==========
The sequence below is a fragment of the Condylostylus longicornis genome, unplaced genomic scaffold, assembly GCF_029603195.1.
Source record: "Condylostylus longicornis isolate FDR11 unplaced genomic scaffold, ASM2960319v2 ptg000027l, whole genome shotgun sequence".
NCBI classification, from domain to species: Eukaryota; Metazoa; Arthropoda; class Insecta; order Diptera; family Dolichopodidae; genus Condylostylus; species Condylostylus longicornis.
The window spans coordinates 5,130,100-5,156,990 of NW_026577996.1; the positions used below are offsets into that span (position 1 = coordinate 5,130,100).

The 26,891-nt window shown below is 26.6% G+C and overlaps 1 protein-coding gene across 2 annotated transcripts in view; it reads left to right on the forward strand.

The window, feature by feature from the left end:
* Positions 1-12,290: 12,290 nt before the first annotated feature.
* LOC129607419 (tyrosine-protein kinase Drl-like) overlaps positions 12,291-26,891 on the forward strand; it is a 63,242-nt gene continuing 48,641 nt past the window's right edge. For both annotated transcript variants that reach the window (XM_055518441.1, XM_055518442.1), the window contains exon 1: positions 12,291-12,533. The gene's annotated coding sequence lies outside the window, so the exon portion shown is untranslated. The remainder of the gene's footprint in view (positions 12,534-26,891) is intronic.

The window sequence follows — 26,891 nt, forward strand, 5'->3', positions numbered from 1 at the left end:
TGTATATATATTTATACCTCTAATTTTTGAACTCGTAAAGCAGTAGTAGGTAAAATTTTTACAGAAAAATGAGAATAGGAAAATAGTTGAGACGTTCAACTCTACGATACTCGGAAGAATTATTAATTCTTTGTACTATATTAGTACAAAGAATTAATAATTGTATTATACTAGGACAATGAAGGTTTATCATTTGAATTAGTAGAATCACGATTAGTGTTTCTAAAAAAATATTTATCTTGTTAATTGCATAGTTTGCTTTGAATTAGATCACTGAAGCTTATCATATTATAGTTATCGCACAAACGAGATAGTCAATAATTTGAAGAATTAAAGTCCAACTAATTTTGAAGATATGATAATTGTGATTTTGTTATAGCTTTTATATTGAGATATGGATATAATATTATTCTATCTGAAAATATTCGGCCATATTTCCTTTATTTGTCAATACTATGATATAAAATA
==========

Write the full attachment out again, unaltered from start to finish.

The sequence below is a fragment of the Condylostylus longicornis genome, unplaced genomic scaffold, assembly GCF_029603195.1.
Source record: "Condylostylus longicornis isolate FDR11 unplaced genomic scaffold, ASM2960319v2 ptg000027l, whole genome shotgun sequence".
NCBI classification, from domain to species: Eukaryota; Metazoa; Arthropoda; class Insecta; order Diptera; family Dolichopodidae; genus Condylostylus; species Condylostylus longicornis.
The window spans coordinates 5,130,100-5,156,990 of NW_026577996.1; the positions used below are offsets into that span (position 1 = coordinate 5,130,100).

The 26,891-nt window shown below is 26.6% G+C and overlaps 1 protein-coding gene across 2 annotated transcripts in view; it reads left to right on the forward strand.

The window, feature by feature from the left end:
* Positions 1-12,290: 12,290 nt before the first annotated feature.
* LOC129607419 (tyrosine-protein kinase Drl-like) overlaps positions 12,291-26,891 on the forward strand; it is a 63,242-nt gene continuing 48,641 nt past the window's right edge. For both annotated transcript variants that reach the window (XM_055518441.1, XM_055518442.1), the window contains exon 1: positions 12,291-12,533. The gene's annotated coding sequence lies outside the window, so the exon portion shown is untranslated. The remainder of the gene's footprint in view (positions 12,534-26,891) is intronic.

The window sequence follows — 26,891 nt, forward strand, 5'->3', positions numbered from 1 at the left end:
TGTATATATATTTATACCTCTAATTTTTGAACTCGTAAAGCAGTAGTAGGTAAAATTTTTACAGAAAAATGAGAATAGGAAAATAGTTGAGACGTTCAACTCTACGATACTCGGAAGAATTATTAATTCTTTGTACTATATTAGTACAAAGAATTAATAATTGTATTATACTAGGACAATGAAGGTTTATCATTTGAATTAGTAGAATCACGATTAGTGTTTCTAAAAAAATATTTATCTTGTTAATTGCATAGTTTGCTTTGAATTAGATCACTGAAGCTTATCATATTATAGTTATCGCACAAACGAGATAGTCAATAATTTGAAGAATTAAAGTCCAACTAATTTTGAAGATATGATAATTGTGATTTTGTTATAGCTTTTATATTGAGATATGGATATAATATTATTCTATCTGAAAATATTCGGCCATATTTCCTTTATTTGTCAATACTATGATATAAAATA